Teachers and parents also are invited to attend, and may choose to sit-in on sessions such as: Picking Out Courses, How to Use a Graphing Calendar and How to Apply for Financial Aid and Scholarships.
The conference (for girls in grades 6-8) runs from 8:15am-12:30pm on the TWU Denton campus. Registration costs $10 per person and is open to the first 350 girls who apply. (Scholarships for attendees are available.) Registration ends Feb 2. For more information, click here.
That’s the case with BAM: Body Mind and Child. BAM Radio aims squarely at shattering parenting myths and bringing parents integrated, scientifically supported advice on child development. Its bottom line: imbalances in modern attitudes that have been encouraged by products that commercialize parenting. Each week, the show tackles a different parenting issue, comparing conventional wisdom to the latest scientific insights.
14 January 2008
Gladney's Intercountry Adoption Programs have successfully placed thousands of babies and young children in homes throughout the United States. These programs offer adoption opportunities from Eastern European, African, Asian and Latin American countries.
Is adopting from abroad right for your family? Learn more at the Gladney web site.
10 January 2008
Remember "current events" homework back in the old days -- you had to read the newspaper the night before, cut out an article that interested you and give a talk to the class about it the next day? You can help get your kids into the swing of the presidential primaries right now with Kids Pick The President: The Kids' Primary, a special on Nickelodeon TV at 9 p.m. (ET/PT) on Sun., Jan. 13.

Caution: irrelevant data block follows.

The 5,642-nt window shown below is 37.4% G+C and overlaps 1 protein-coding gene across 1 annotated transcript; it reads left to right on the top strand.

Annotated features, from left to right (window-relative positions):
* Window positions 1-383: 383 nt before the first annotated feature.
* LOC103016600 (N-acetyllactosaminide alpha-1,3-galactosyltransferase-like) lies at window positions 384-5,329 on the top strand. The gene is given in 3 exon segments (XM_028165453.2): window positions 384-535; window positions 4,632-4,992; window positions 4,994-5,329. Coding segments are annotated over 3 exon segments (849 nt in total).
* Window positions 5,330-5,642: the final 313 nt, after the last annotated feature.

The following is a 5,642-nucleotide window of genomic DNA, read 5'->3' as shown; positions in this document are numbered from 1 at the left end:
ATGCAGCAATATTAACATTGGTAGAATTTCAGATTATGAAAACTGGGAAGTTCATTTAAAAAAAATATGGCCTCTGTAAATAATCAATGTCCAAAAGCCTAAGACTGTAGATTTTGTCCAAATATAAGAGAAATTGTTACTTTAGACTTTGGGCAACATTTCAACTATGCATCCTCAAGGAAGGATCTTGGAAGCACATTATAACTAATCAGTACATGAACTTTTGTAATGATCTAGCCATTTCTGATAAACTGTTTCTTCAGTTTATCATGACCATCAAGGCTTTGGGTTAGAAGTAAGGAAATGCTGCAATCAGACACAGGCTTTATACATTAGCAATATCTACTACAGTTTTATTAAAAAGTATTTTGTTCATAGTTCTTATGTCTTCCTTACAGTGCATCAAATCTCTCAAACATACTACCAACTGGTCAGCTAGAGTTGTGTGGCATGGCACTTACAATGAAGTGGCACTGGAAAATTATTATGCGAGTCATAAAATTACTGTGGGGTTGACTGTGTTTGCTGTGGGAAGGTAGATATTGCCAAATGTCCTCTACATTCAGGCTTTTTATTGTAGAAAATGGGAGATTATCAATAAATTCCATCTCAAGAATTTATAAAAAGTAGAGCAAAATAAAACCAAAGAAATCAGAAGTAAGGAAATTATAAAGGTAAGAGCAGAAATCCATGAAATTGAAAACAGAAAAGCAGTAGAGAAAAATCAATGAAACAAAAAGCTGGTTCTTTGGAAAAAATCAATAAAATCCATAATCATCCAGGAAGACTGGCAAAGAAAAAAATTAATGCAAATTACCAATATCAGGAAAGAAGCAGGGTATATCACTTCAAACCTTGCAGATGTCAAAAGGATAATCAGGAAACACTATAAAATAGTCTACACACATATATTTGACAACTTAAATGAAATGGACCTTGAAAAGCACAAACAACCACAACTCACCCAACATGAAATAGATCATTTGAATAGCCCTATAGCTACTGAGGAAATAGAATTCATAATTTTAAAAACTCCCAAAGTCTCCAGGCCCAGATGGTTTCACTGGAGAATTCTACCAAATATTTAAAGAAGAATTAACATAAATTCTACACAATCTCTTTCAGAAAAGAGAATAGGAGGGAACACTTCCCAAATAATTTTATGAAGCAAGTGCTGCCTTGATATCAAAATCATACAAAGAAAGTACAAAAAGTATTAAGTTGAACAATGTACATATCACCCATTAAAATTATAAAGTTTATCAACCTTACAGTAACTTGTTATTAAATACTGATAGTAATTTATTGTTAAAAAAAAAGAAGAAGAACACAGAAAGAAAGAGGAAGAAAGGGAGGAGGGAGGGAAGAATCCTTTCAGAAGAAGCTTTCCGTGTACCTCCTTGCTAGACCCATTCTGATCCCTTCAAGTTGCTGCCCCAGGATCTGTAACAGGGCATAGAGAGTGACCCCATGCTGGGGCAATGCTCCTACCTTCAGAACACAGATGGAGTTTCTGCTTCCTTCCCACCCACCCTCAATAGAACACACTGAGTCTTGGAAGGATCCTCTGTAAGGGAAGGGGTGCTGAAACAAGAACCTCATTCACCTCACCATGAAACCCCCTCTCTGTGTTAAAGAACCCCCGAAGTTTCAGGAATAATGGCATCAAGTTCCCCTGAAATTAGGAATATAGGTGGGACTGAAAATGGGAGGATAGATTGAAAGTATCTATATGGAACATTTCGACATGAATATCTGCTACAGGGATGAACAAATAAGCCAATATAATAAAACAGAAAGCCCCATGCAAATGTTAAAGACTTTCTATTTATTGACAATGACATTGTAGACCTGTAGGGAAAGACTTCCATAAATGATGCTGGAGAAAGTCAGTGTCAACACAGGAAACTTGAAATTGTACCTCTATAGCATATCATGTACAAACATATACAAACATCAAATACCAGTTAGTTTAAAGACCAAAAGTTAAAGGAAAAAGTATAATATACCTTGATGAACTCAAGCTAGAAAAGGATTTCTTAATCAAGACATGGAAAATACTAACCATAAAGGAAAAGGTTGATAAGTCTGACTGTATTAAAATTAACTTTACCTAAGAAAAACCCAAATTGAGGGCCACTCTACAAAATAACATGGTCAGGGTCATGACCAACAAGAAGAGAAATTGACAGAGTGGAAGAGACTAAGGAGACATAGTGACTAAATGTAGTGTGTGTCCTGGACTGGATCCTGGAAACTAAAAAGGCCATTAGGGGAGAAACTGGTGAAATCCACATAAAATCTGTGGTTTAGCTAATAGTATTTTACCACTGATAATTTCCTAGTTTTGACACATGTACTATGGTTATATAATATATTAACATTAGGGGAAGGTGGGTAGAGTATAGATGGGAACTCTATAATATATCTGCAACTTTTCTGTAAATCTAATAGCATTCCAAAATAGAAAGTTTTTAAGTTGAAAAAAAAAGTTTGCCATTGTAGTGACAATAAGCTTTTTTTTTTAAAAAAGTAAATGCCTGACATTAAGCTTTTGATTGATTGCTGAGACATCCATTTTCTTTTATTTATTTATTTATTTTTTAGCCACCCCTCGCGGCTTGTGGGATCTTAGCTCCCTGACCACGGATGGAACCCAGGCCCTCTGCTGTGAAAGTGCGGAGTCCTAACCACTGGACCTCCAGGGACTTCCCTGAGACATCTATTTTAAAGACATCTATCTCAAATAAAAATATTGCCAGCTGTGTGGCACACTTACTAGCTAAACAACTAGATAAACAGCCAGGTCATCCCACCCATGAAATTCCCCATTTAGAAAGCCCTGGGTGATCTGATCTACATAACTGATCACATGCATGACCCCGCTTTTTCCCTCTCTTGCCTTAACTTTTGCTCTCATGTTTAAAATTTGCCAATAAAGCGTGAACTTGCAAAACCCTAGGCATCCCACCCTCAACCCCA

Nick News with Linda Ellerbee: The Kids' Primary explains how presidents are elected in the United States; the primary system; the current candidates; and what it means to be a Democrat or a Republican. The special, which will also stream on TurboNick, encourages kids to go online to vote in Nickelodeon's first kids' primary.
Did you know that kids have predicted the next president in four out of the last five national elections? The Kids Pick the President campaign includes three television specials with Linda Ellerbee, and a special online election website. Kids can log onto Nick to learn about each candidate. The website features explanations of the election process, photographs and information about each candidate and a calendar of the major election events.
A second special, Kids Pick the Issues, will premiere in March and will feature a discussion with kids about the issues and policies that matter to them. In the October Kids Pick the President special, Ellerbee will take kids' questions to the final candidates, and kids will be encouraged to go online and vote.
09 January 2008
The USA Film Festival's KidFilm festival will be held January 19 and 20 at the Angelika Film Center Dallas.
Shows will start at 12:30pm both days, so don't miss this annual favorite featuring an appearance by Barney, Mallory Lewis and Lambchop, and other exciting family films.